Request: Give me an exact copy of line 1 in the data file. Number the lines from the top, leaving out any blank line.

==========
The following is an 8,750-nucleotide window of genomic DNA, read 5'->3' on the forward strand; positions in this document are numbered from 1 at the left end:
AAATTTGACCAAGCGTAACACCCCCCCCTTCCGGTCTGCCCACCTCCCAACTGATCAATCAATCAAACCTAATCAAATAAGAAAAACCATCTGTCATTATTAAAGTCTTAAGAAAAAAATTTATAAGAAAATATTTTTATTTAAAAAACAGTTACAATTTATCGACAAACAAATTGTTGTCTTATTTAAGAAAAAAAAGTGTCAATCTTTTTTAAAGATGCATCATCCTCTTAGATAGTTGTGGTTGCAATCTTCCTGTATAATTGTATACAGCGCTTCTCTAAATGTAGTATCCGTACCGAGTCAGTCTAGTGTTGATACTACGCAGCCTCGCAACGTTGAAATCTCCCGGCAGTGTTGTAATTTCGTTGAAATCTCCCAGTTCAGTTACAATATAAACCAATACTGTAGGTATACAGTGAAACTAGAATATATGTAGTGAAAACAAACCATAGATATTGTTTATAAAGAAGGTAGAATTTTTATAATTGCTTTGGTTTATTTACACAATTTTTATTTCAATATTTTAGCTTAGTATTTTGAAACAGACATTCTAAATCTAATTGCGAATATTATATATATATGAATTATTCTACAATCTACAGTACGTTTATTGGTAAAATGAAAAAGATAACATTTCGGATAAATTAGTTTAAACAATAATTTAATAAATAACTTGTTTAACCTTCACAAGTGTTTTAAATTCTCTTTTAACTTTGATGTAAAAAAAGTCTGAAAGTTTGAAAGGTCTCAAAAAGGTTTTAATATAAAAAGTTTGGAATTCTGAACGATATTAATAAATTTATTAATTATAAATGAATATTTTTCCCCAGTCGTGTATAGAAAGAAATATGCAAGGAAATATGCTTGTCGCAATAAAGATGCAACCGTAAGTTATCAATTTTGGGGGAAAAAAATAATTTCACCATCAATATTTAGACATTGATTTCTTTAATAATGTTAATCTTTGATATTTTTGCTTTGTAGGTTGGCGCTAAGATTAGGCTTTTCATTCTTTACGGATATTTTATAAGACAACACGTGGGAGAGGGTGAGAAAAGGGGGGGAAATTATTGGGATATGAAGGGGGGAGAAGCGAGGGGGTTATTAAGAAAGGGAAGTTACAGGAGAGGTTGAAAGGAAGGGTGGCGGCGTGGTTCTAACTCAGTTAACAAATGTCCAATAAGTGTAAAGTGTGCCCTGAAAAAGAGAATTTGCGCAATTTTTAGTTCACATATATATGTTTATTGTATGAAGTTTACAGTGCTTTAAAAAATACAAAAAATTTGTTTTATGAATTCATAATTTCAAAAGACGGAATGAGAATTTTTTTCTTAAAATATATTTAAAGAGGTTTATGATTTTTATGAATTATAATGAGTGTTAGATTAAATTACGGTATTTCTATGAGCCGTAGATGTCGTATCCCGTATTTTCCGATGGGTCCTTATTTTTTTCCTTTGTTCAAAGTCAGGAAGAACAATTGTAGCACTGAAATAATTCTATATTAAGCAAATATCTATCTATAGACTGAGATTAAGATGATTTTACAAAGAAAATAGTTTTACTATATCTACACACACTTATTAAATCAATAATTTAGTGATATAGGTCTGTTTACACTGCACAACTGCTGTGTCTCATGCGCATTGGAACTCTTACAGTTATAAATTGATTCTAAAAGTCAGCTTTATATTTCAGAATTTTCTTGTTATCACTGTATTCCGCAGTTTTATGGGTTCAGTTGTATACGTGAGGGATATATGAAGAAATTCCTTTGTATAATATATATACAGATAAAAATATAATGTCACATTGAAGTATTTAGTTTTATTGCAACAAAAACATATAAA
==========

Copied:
The following is an 8,750-nucleotide window of genomic DNA, read 5'->3' on the forward strand; positions in this document are numbered from 1 at the left end: